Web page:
Anatomy of a tooth
Endodontic treatment is a procedure carried out to preserve a tooth that may otherwise require extraction. There are many advantages of saving natural teeth including;
The most common cause of pulp damage is deep tooth decay. Other factors could also damage or expose the pulp to bacteria that cause pulp inflammation or infection. Among the other causes are tooth fracture, traumatic injury such as a blow to the mouth, a cracked or loose filling or repeated restorations, and less frequently periodontal (gum) disease.
Endodontic treatment is usually completed over two or three visits. In some cases it could be completed in one session.
With proper restoration and care endodontically treated teeth can last as long as any other tooth. There are many factors that determine the long-term survival of a root filled tooth including, but not limited to, the condition of the tooth before treatment, the type of tooth restoration following the treatment, the way teeth bite together and habits such as grinding or clenching teeth. Good oral hygiene, avoidance of a high sugar diet and periodic dental check-ups facilitate the long term survival of endodontically treated teeth.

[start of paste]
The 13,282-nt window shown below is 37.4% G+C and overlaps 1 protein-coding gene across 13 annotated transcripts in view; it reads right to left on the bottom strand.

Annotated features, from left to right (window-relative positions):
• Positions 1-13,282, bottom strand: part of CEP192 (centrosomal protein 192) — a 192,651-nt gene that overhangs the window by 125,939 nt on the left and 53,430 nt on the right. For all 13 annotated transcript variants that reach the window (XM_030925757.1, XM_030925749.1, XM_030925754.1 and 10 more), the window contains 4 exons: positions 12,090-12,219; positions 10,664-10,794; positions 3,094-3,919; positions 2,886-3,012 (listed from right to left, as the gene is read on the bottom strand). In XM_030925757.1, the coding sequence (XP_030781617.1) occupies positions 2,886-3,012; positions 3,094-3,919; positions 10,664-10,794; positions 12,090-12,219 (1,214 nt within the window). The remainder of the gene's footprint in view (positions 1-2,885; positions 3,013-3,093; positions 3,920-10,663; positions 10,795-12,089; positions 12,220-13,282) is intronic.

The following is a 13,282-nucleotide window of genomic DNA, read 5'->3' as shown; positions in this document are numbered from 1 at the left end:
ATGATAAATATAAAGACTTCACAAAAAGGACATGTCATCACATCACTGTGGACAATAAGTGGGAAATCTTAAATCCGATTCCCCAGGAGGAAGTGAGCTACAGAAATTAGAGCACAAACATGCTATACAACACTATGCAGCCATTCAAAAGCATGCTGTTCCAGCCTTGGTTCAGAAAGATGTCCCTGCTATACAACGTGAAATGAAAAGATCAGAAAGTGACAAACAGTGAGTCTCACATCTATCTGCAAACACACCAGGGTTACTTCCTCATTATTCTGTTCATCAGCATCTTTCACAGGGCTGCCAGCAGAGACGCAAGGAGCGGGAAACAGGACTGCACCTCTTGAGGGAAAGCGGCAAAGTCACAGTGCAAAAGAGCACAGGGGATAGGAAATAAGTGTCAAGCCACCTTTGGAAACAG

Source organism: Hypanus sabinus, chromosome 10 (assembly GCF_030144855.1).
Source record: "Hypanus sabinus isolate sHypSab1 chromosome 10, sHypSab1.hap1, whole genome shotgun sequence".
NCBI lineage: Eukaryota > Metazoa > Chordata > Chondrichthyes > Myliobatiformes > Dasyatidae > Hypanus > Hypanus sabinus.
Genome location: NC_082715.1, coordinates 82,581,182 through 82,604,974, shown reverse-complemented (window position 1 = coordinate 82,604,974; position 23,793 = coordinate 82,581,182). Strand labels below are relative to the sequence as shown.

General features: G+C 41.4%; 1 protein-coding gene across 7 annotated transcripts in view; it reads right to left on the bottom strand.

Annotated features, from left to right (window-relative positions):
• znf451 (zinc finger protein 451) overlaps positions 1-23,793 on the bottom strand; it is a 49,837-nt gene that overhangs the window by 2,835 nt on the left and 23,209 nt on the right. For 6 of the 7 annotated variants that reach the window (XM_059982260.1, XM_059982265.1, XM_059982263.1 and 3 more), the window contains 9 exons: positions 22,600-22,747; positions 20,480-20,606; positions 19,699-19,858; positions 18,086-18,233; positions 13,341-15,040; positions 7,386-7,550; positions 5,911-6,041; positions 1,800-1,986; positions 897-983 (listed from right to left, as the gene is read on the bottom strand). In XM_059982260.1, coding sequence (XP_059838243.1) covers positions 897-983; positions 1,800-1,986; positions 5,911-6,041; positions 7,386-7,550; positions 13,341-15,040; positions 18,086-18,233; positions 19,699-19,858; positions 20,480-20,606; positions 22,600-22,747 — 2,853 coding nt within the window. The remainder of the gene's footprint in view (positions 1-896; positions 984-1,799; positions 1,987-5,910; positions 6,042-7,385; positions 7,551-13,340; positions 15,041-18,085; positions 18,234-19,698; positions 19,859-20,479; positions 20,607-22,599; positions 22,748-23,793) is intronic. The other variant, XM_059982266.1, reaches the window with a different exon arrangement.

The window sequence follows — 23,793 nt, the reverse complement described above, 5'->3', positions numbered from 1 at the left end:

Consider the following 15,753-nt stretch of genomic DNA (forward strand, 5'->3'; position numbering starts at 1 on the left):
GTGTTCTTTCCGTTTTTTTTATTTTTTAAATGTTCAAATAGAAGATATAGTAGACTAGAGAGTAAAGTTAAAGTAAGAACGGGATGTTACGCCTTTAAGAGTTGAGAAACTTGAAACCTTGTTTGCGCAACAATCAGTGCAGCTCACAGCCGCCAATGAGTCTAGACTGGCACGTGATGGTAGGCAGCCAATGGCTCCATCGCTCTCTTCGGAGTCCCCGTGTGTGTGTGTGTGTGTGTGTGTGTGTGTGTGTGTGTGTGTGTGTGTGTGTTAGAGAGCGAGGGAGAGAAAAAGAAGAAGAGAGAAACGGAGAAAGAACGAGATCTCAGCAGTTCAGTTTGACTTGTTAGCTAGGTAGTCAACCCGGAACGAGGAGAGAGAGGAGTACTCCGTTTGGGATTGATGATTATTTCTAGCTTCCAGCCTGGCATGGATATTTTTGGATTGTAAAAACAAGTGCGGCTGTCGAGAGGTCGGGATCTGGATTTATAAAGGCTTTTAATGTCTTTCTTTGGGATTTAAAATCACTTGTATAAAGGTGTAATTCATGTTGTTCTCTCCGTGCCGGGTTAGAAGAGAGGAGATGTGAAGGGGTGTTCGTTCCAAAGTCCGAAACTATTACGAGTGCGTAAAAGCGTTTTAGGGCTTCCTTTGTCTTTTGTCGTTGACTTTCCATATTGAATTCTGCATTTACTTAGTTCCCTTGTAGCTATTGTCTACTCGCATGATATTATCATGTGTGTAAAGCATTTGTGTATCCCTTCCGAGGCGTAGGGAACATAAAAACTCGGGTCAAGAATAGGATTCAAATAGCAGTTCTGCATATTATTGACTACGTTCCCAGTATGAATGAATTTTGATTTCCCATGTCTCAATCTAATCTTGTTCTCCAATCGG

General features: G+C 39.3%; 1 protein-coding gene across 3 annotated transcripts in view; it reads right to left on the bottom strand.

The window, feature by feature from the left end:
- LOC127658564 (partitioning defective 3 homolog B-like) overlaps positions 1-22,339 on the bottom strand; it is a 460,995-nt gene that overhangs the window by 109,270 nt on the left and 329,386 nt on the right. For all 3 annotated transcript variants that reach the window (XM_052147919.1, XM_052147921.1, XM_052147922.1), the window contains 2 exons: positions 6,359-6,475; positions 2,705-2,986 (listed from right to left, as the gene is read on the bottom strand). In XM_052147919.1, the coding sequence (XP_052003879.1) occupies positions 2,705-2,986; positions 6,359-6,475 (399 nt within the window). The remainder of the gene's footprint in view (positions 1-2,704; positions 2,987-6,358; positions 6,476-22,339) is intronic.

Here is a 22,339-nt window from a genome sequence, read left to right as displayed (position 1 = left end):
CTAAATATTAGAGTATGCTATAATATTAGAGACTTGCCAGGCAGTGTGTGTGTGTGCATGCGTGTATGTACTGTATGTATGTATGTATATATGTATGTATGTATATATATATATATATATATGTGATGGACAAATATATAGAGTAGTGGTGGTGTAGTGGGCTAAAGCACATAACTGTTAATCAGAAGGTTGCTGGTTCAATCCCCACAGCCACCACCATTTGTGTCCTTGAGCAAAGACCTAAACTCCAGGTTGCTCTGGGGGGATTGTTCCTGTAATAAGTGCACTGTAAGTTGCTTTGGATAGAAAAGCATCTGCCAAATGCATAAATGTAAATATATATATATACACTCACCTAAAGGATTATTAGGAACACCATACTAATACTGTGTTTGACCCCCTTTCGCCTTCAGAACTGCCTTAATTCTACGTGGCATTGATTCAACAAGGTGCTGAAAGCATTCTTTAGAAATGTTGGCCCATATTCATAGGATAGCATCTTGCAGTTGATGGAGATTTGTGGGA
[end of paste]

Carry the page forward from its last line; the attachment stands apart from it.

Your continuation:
Root canal procedure is usually carried out under local anaesthetic. The procedure should not be painful. However, when tissues are very inflamed causing severe toothache, this is the most difficult situation in which to achieve complete relief of pain. In these situations more than one method or technique for administering local anaesthetic may be required to achieve good pain control.